Our living room transformed into a landscape of destruction. In one corner laid the carcasses of dog toys. In another, the trucks that had been sent in as a rescue team. Mountains of Legos blocked the main path, and from the side of the couch to under its crevices ran a stream of unidentified liquid, murky like milk.
This was the age of the mordors, a spectacular creature that moved in herds, usually five species at a time if we could find all of them. Sometimes, they split up for a hunt. They loved leaving their footprints in Playdough and cookie dough, equally, and would regularly migrate from the living room to the car. They didn’t go into day care for fear of scaring the other kids, but their legend traveled far. Even the carinivorous T-Rex occassionally attempted watching a blueberry or a kid’s finger, but with a hard plastic exterior, it couldn’t chomp very hard.
They also had a language of their own, based on various roars. Their collective name came from the phrase “More Dinosoaurs” – a colloquial term that morphed into mordors.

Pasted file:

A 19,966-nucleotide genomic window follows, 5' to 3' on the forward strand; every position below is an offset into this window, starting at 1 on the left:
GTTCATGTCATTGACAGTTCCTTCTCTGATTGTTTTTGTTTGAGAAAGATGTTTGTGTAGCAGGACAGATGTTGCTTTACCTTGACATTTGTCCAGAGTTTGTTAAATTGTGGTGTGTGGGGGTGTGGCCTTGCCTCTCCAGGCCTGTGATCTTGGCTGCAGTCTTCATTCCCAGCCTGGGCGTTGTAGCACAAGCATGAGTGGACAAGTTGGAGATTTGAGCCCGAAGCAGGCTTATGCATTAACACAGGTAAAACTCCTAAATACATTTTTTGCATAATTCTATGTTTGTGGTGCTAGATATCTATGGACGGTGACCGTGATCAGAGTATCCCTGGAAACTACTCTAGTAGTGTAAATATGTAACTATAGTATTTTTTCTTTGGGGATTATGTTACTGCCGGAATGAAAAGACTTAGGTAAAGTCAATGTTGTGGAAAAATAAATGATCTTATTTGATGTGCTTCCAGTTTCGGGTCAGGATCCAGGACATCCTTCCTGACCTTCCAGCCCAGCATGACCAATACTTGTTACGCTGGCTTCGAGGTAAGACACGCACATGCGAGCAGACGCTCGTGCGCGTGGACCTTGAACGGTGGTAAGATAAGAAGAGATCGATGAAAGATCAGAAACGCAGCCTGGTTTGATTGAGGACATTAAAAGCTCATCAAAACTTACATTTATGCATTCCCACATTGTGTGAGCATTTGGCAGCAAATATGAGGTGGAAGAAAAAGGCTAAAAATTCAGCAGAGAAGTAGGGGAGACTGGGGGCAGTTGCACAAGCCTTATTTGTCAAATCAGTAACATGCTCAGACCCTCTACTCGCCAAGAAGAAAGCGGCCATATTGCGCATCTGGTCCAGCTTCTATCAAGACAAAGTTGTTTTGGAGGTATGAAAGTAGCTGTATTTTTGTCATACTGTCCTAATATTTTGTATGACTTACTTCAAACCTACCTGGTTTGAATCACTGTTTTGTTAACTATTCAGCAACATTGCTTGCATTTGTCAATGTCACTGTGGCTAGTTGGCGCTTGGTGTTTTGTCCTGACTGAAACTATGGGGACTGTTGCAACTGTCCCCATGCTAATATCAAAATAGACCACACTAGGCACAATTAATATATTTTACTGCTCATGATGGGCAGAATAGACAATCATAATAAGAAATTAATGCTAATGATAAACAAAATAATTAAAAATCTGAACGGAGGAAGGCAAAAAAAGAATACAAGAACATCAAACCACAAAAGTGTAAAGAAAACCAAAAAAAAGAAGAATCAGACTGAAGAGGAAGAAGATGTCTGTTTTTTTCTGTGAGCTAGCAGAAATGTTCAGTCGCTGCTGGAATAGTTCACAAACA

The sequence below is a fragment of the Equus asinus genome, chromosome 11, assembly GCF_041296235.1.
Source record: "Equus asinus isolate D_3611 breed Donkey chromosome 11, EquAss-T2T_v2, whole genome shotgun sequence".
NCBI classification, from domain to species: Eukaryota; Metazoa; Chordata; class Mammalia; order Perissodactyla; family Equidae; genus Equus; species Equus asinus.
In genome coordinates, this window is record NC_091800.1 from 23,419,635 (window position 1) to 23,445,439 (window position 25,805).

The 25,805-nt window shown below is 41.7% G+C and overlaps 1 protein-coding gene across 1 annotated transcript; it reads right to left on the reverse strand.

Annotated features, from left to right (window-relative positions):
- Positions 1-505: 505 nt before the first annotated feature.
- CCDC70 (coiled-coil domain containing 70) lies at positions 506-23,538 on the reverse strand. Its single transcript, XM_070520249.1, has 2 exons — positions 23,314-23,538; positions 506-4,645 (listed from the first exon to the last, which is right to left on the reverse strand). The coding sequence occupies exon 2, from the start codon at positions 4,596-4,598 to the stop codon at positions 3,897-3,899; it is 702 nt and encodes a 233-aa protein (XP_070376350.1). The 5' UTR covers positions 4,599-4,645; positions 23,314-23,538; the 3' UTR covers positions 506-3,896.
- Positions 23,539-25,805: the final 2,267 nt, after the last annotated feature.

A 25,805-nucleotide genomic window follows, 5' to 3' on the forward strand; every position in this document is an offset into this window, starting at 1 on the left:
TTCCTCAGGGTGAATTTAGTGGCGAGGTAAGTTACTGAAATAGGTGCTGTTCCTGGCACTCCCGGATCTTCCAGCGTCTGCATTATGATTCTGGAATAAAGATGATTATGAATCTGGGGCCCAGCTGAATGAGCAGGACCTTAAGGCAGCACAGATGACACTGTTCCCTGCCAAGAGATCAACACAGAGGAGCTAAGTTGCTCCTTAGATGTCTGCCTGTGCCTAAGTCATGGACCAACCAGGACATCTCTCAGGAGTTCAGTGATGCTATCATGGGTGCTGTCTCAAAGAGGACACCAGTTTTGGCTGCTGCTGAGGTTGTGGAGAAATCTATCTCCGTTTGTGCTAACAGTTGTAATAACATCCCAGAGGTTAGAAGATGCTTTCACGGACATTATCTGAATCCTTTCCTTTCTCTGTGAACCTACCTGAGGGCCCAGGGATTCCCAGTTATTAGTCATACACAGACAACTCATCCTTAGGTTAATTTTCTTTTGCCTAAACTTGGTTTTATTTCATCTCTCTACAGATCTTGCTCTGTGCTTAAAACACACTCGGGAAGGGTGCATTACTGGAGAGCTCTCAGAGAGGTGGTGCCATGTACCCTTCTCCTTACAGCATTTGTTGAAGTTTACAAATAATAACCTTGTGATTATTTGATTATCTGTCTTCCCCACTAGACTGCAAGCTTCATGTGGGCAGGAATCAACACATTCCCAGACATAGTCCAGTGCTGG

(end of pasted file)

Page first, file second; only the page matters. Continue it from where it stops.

“Big mordors,” their two-year old keeper would say as he searched the house. The day he discovered we owned a copy of Jurassic Park he insisted on watching it. We waited several months, substituting in animated favorites of The Land Before Time and The Good Dinosaur. Each survived one sitting, but apparently lacked the realistic take he was looking for. Dinosaurs were real in his mind, just like the creatures the came into our yard.
We visited the science museum uncovering replicated bones in the sand and admiring the reconstructed skeleton, life-size but hollow.
Then on a night the boys had time at home, alone, they decided to watch the start of Jurassic Park – not the whole movie, and certainly not the scarier scenes, but from the beginning came the birth of the dinosaurs. The mordors lived on, at least for another time in our household, until the idea will inevitably and eventually become extinct.